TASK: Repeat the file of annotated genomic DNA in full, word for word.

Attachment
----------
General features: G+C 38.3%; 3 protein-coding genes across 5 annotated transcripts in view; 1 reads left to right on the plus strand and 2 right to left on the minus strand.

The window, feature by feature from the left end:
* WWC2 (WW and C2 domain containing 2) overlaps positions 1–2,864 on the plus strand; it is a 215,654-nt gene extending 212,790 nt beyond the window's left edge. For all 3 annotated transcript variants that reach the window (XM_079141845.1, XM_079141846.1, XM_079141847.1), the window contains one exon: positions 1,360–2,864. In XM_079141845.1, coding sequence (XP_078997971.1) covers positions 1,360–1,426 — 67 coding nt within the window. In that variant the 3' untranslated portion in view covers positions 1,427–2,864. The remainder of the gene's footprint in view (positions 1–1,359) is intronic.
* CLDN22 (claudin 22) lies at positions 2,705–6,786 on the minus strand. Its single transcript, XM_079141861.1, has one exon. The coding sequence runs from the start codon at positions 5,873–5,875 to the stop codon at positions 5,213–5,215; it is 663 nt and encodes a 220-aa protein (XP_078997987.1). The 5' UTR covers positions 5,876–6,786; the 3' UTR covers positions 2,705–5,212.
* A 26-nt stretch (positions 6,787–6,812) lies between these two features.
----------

General features: G+C 38.3%; 3 protein-coding genes across 5 annotated transcripts in view; 1 reads left to right on the plus strand and 2 right to left on the minus strand.

The window, feature by feature from the left end:
* WWC2 (WW and C2 domain containing 2) overlaps positions 1–2,864 on the plus strand; it is a 215,654-nt gene extending 212,790 nt beyond the window's left edge. For all 3 annotated transcript variants that reach the window (XM_079141845.1, XM_079141846.1, XM_079141847.1), the window contains one exon: positions 1,360–2,864. In XM_079141845.1, coding sequence (XP_078997971.1) covers positions 1,360–1,426 — 67 coding nt within the window. In that variant the 3' untranslated portion in view covers positions 1,427–2,864. The remainder of the gene's footprint in view (positions 1–1,359) is intronic.
* CLDN22 (claudin 22) lies at positions 2,705–6,786 on the minus strand. Its single transcript, XM_079141861.1, has one exon. The coding sequence runs from the start codon at positions 5,873–5,875 to the stop codon at positions 5,213–5,215; it is 663 nt and encodes a 220-aa protein (XP_078997987.1). The 5' UTR covers positions 5,876–6,786; the 3' UTR covers positions 2,705–5,212.
* A 26-nt stretch (positions 6,787–6,812) lies between these two features.